The Wisconsin Department of Instruction handed out report cards for schools across the state Tuesday, and most districts got a passing grade.
The report card data has potential scores of significantly exceeds expectations, meets expectations or meets few expectations.
The only district that failed to meet expectations was Milwaukee, while 10 districts, including Beloit, in the area met few expectations.
Madison got a score of 68.5, which is considered meeting expectations. The district’s average was brought down by some schools that have room for improvement.
In the Madison district that includes East and La Follette high schools. Those two schools met few expectations. Two middle schools, along with Nuestro Mundo, and six elementary schools also met few expectations.
On the other side of the spectrum, five schools significantly exceeded expectations.
“But there’s a pretty big range from schools in the second-to-lowest category just below meets expectations, all the way to far exceeding expectations,” said Madison Metropolitan School District Superintendent Jen Cheatham. “So it’s just a reminder of the diversity of our community and the large range of students and families and schools that we serve.”
Madison had the highest performance of all school districts statewide with more than 15,000 students.
Janesville Schools fared the best in Rock County with a score of 74.8. Beloit schools got a score of 62.5, but school leaders said the numbers by themselves don’t tell the whole story.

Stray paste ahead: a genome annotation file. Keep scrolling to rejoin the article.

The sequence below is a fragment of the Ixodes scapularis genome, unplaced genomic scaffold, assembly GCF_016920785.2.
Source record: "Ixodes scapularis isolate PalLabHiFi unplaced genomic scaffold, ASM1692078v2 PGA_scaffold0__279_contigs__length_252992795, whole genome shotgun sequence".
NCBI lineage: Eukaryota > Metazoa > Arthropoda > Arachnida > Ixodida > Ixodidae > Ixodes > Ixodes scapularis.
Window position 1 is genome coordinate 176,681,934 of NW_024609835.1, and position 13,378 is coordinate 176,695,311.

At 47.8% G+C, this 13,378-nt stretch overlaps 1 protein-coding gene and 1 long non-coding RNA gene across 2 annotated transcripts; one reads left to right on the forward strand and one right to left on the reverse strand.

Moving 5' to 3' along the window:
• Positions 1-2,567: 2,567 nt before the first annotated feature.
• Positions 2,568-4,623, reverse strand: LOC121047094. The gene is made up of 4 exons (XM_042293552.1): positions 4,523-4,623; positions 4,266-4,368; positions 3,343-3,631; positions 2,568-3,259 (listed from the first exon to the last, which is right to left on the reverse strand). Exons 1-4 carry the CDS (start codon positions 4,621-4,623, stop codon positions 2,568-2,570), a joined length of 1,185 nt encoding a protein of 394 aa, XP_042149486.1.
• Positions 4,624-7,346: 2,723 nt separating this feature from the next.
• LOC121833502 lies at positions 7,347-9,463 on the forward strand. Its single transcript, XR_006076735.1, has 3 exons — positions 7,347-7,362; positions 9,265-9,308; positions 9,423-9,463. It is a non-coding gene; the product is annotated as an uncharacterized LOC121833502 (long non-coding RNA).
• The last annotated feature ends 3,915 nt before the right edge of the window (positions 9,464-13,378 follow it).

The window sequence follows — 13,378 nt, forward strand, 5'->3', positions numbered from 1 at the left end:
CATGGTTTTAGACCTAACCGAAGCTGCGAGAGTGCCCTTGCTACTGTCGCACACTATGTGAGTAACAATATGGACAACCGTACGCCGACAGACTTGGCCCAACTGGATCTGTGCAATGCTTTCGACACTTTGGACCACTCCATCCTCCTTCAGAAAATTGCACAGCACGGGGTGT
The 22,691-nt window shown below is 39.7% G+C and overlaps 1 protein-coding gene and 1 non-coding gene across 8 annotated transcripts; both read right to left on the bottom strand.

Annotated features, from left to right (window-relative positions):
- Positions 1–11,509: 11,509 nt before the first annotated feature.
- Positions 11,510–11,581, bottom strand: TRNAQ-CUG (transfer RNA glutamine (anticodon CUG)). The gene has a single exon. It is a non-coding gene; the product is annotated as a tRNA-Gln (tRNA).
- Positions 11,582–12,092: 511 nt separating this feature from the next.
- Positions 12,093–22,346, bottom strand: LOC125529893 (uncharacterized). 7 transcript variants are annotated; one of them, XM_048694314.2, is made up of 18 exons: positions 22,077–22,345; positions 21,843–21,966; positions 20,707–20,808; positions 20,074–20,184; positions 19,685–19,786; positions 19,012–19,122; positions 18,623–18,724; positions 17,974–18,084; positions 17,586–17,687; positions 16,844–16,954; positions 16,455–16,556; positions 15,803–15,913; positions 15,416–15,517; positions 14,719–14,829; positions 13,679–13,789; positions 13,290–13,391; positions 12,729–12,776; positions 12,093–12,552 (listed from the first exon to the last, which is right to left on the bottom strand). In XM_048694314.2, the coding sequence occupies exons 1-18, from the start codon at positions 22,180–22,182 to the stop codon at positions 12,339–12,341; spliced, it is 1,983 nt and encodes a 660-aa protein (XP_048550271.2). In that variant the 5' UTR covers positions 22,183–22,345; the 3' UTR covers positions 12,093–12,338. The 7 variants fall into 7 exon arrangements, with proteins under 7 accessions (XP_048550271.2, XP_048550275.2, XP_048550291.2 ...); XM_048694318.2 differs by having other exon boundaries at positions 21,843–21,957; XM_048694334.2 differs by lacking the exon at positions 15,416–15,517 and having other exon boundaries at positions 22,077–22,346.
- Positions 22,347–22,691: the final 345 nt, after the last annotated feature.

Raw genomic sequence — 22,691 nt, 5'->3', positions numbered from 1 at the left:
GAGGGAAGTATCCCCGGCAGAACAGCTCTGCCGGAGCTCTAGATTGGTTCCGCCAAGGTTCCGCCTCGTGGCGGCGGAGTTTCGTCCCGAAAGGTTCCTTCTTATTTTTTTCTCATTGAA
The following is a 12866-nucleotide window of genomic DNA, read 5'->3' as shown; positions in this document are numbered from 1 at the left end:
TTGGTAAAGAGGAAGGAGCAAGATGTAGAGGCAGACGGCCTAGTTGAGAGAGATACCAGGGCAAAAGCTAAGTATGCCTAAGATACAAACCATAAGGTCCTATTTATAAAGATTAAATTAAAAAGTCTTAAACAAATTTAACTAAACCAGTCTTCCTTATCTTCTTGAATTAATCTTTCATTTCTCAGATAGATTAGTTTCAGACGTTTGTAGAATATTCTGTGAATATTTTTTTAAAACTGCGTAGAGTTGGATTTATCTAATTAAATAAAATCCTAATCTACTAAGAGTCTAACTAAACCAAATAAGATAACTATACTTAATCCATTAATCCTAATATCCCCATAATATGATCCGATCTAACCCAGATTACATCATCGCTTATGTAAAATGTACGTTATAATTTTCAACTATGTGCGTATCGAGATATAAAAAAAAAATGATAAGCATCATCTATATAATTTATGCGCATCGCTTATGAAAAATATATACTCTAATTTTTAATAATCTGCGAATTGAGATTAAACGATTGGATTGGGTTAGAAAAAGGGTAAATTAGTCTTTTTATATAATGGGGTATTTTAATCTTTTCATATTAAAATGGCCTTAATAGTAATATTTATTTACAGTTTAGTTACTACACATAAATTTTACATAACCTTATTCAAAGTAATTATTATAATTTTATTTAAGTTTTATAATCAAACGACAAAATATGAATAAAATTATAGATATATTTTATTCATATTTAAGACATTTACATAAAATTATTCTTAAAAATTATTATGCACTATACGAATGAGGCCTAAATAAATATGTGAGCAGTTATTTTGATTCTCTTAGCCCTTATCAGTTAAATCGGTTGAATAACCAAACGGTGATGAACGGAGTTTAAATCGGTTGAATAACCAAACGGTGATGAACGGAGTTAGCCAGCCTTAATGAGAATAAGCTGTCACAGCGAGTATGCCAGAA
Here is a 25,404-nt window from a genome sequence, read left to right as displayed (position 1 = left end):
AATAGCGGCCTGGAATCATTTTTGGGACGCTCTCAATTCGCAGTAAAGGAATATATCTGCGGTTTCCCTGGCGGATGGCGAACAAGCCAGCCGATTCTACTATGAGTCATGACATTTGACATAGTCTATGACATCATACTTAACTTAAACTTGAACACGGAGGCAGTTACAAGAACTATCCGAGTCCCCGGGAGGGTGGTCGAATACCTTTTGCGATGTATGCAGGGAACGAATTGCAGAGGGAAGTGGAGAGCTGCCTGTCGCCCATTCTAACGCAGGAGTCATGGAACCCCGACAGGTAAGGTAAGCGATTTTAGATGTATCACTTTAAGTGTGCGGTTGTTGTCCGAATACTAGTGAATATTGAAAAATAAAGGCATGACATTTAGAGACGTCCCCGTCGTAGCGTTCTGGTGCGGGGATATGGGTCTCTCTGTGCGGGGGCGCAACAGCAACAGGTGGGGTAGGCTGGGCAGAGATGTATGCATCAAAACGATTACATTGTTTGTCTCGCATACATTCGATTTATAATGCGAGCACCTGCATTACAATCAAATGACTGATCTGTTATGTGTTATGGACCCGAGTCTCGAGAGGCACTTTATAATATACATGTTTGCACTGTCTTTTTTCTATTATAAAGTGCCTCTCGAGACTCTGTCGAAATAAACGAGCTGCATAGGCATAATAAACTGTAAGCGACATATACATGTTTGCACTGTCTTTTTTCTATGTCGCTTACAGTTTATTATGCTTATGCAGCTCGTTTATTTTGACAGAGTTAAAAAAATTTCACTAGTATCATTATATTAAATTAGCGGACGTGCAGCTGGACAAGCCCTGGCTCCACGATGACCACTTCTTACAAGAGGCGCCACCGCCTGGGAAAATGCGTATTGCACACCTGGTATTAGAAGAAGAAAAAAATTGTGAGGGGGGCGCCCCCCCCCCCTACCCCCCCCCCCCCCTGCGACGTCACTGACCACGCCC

According to the state, five schools in Beloit fall in the category of meeting few expectations.
“They compare students in poverty to students in the state who are not in poverty. So as far as closing that gap, we aren’t where we need to be,” said Lynee Tourdot, assistant superintendent with the Beloit School District.
Tourdot said 78 percent of the students in their district are on free or reduced lunch. So for the last few years they’ve been working on strategies to help those students.
“We actually do very well with our students not in poverty. We show huge achievement gains with those students. The little bit tougher group to show achievement gains with are our students in poverty, and that’s the area we need to work on,” said Tourdot.
All of the schools in the Janesville School District either met or exceeded expectations. Wilson Elementary, the district’s lowest performing school last year, made significant gains this year.
Karen Schulte, Janesville School District’s superintendent, said nearly 100 percent of students there are at the poverty level. She credits Wilson’s principal with the turn around.
“She knows what she’s doing and she’s led her staff and trained them in the techniques that are needed to work with this high poverty population,” said Schulte.
The rankings also measure student growth each year. Janesville scored 10 points above the state average.
“Each school has a specific profile, and each school has an achievement target they’d like to focus on so each school will be working in different areas,” said Kim Ehrhardt, director of curriculum, assessment and instruction.
While Beloit’s scores need improvement, school leaders said they are making changes in hopes of seeing academic gains.
“Because we had the reconfiguration in our district at the same time, we’re really looking at this as the first year, getting data that’s a baseline for us,” said Tourdot.
Schulte said during the last three to four years, the Janesville School District has been making changes to their curriculum.
One school, Harrison Elementary, was rated as significantly exceeding expectations. Fourteen schools exceeded expectations and one school met expectations.
Other local schools made the grade Tuesday.
Verona exceeded expectations with a 74.4, Middleton-Cross Plains was rated at an 80.1, and Waunakee was a bit higher at an 81.6. Mount Horeb was rated at a 78.8 and Sun Prairie got a 74. The Columbus School District meets expectations with a 71.8.